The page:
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HUMAN RESOURCES

5 Ways to Know if You Should Allow Telecommuting

Depending who you ask, telecommuting is the wave of the future or a drag on innovation. How do you know if it's right for your business?
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This week is Global Telework week. Over 100,000 people pledged to telecommute for at least part of this week, through an organization called Mobile Work Exchange. Last year, according to Mobile Work Exchange, 71 percent of the organizations that participated saw an increase in productivity during the week and 75 percent of participating individuals said they were able to accomplish more.

Marissa Mayer might take issue with those stats. Business Insider is reporting that the Yahoo chief used information from the company's VPN records to show that people claiming to telecommute weren't really working, and that's why Mayer shut the program down. Now, Best Buy is the latest struggling company to rein in workers. This week the electronics giant scaled back its well-known telecommuting program, saying the company needs more collaboration. Some employees can still work from home, but only with an okay from their direct manager.

Clearly telecommuting is not something that can be implemented without oversight and thought. If you are considering allowing your employees to telecommute either full time or part time, here are 5 questions to ask yourself.

1. Am I the kind of manager that can judge performance on results only? This is harder than it looks. You have to have clear goals and expectations. Your employees need to be able to clearly communicate their progress and successes. Micro-management needs to go out the window, as you won't be able to see everything that goes into the project. (Yes, you can install keystroke monitoring software and see when someone is logged onto your VPN, but VPN monitoring just tells you when they are logged on, not if they are working, and if you feel you need keystroke monitoring, telecommuting is not for your employees.)

2. Can the work be, reasonably, done from home? Not all work--not even all computer work--can be done successfully from home. Some requires a lot of interaction with coworkers. Some work requires physical equipment other than computers and phones. The reasonableness may also vary with the week and the project. It may make sense for someone to do the month end reporting from home, but not the day to day project work.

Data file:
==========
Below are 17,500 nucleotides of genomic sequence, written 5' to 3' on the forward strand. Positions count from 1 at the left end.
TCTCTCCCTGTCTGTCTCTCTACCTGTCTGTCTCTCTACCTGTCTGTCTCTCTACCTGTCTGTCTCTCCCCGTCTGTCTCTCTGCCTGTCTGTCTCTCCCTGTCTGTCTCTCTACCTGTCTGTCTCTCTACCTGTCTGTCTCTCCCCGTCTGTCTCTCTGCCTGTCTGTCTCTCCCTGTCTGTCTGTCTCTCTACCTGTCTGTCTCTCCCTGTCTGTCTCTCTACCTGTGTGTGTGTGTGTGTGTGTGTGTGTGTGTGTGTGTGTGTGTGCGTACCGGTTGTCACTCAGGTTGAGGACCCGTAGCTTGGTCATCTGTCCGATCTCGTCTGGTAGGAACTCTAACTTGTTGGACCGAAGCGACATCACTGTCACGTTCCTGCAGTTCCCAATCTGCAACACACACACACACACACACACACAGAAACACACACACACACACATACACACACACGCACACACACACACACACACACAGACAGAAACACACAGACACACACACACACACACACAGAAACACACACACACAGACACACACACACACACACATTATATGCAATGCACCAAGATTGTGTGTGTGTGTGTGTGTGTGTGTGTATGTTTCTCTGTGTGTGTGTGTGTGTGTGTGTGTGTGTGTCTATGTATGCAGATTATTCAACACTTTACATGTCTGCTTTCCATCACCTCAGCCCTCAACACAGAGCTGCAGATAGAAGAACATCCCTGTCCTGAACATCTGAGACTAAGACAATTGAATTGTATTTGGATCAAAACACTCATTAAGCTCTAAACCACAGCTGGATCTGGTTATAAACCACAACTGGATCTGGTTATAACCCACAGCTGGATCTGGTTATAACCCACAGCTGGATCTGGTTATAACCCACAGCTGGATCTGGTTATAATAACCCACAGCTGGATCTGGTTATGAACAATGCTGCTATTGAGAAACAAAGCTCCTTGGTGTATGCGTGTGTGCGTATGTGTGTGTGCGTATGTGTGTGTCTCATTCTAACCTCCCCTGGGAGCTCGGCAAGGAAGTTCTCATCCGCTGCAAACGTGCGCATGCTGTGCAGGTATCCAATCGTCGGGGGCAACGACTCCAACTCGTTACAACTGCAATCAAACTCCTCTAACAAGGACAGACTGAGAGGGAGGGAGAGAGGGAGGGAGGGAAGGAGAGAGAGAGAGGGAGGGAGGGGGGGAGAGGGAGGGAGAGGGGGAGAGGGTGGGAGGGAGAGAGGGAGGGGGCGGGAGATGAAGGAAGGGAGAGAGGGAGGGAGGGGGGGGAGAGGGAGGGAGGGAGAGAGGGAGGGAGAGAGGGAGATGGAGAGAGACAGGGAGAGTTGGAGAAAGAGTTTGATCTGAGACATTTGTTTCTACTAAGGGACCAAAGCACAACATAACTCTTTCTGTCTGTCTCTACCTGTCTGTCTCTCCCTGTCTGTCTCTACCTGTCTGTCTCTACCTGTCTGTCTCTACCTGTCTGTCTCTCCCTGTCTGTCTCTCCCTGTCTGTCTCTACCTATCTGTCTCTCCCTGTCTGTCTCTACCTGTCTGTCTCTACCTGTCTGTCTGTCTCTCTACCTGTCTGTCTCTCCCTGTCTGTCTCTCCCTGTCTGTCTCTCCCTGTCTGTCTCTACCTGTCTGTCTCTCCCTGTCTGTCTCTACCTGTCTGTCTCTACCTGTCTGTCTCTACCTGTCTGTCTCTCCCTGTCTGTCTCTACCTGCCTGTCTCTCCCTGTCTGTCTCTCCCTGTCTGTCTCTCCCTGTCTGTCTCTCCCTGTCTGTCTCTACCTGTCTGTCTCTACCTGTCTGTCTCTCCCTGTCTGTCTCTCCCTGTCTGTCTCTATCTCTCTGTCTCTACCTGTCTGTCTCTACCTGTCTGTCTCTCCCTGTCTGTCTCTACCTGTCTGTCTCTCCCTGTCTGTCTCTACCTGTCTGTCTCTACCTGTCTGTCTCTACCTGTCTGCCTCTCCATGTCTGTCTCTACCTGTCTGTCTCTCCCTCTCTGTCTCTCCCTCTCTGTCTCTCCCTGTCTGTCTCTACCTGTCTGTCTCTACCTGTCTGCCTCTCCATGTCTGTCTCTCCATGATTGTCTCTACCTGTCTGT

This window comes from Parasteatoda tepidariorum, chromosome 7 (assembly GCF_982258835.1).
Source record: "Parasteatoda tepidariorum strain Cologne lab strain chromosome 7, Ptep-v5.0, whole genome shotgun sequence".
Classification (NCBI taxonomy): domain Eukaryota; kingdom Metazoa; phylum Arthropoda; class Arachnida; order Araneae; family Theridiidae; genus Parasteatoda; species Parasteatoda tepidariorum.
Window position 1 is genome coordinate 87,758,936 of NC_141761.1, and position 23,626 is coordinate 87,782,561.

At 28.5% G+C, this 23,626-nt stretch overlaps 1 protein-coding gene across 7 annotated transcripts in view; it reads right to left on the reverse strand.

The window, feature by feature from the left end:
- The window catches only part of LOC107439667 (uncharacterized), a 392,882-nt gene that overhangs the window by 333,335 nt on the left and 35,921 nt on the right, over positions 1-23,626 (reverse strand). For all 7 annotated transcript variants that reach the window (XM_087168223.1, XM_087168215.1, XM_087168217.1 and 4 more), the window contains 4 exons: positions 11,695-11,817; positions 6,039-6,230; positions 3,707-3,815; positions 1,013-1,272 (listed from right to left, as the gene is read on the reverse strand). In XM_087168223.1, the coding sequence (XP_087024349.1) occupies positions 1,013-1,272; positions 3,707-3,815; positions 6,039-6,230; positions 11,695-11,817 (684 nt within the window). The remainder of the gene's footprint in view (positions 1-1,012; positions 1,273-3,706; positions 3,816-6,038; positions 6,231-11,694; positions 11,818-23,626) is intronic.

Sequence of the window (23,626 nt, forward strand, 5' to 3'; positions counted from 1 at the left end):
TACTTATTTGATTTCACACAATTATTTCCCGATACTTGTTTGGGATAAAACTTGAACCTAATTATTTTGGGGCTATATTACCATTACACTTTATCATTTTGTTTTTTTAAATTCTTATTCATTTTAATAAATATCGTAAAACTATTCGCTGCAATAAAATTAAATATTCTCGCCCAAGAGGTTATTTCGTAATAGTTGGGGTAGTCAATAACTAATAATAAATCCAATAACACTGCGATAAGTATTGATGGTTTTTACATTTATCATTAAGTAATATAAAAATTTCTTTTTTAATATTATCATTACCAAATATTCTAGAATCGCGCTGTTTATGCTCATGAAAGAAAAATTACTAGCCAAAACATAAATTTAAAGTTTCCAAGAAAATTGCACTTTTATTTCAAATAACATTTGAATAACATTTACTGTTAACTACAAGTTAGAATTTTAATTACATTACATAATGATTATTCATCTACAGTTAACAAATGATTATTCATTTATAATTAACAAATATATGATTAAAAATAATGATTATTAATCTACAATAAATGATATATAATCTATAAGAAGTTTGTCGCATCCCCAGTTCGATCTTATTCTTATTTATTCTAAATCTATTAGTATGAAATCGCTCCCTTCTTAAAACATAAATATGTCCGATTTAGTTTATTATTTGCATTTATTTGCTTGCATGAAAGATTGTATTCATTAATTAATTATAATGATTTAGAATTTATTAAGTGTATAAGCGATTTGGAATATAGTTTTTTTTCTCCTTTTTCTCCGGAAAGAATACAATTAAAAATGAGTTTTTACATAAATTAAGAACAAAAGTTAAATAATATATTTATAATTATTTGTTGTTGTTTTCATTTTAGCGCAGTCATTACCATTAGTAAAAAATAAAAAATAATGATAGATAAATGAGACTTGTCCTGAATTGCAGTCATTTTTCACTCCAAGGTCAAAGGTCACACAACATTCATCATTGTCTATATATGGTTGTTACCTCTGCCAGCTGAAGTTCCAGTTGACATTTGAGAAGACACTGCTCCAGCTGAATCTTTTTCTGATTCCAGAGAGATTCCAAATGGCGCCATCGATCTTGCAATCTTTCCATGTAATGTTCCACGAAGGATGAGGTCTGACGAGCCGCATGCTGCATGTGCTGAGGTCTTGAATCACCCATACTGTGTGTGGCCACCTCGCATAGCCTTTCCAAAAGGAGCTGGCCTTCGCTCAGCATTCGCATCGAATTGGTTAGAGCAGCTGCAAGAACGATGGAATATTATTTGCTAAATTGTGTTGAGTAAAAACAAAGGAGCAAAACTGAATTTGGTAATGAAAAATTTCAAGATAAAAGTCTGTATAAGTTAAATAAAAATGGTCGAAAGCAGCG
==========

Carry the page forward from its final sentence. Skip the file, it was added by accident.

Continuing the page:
3. Are your employees already doing a considerable amount of work from home? According to a survey by cloud software company Mozy, the average employee starts checking work email at 7:42 a.m, gets to the office at 8:18, and continues to check their work email after 6:30 p.m. If this type of things is happening at your office, your employees have already shown they can successfully accomplish things out of the office.

4. Do they have a desire to work from home? Telecommuting is awesome for some people and an utter nightmare for others. It's not something you want to implement across the board. Offering it as an option across the board, though, may not be a bad idea. Don't discount an employee who says, "Gee, I much prefer to work in the office." If an employee's spouse or nanny is home with small, loud children, they may rather stick pins in their eyes than try to accomplish things at home.

5. Will you be able to meet all legal requirements? If your employees meet the Fair Labor Standards Act qualifications to be exempt from overtime, then having them work from home shouldn't be a big problem. However, if they are non-exempt, can you be sufficiently confident in the recording of their hours worked if they are outside the office?

Take a look at the situation in your office and decide if it's a possibility. You can start out slow--allow people to work one day a week from home--and see how it works out. If it doesn't, you can always cancel. But, you may find out that it increases your productivity and your employee happiness.

IMAGE: coffeegeek/Flickr
Last updated: Mar 6, 2013

SUZANNE LUCAS | Columnist

Suzanne Lucas spent 10 years in corporate human resources, where she hired, fired, managed the numbers, and double-checked with the lawyers.

The opinions expressed here by Inc.com columnists are their own, not those of Inc.com.



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